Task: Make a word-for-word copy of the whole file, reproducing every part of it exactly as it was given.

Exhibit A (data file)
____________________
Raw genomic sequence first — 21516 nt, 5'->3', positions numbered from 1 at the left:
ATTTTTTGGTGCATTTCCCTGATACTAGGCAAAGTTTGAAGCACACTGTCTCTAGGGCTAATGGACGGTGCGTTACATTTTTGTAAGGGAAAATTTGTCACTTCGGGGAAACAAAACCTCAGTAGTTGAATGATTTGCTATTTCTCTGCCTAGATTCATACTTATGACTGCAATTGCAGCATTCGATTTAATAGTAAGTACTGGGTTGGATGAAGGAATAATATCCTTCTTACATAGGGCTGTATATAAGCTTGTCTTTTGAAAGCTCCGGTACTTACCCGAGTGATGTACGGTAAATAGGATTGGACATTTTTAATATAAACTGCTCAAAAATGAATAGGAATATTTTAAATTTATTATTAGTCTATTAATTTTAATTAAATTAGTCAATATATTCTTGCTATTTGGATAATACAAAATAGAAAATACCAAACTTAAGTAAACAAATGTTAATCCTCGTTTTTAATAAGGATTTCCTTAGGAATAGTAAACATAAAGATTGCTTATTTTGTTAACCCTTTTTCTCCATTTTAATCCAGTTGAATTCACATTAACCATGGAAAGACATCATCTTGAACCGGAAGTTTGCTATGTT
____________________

Raw genomic sequence first — 21516 nt, 5'->3', positions numbered from 1 at the left:
ATTTTTTGGTGCATTTCCCTGATACTAGGCAAAGTTTGAAGCACACTGTCTCTAGGGCTAATGGACGGTGCGTTACATTTTTGTAAGGGAAAATTTGTCACTTCGGGGAAACAAAACCTCAGTAGTTGAATGATTTGCTATTTCTCTGCCTAGATTCATACTTATGACTGCAATTGCAGCATTCGATTTAATAGTAAGTACTGGGTTGGATGAAGGAATAATATCCTTCTTACATAGGGCTGTATATAAGCTTGTCTTTTGAAAGCTCCGGTACTTACCCGAGTGATGTACGGTAAATAGGATTGGACATTTTTAATATAAACTGCTCAAAAATGAATAGGAATATTTTAAATTTATTATTAGTCTATTAATTTTAATTAAATTAGTCAATATATTCTTGCTATTTGGATAATACAAAATAGAAAATACCAAACTTAAGTAAACAAATGTTAATCCTCGTTTTTAATAAGGATTTCCTTAGGAATAGTAAACATAAAGATTGCTTATTTTGTTAACCCTTTTTCTCCATTTTAATCCAGTTGAATTCACATTAACCATGGAAAGACATCATCTTGAACCGGAAGTTTGCTATGTT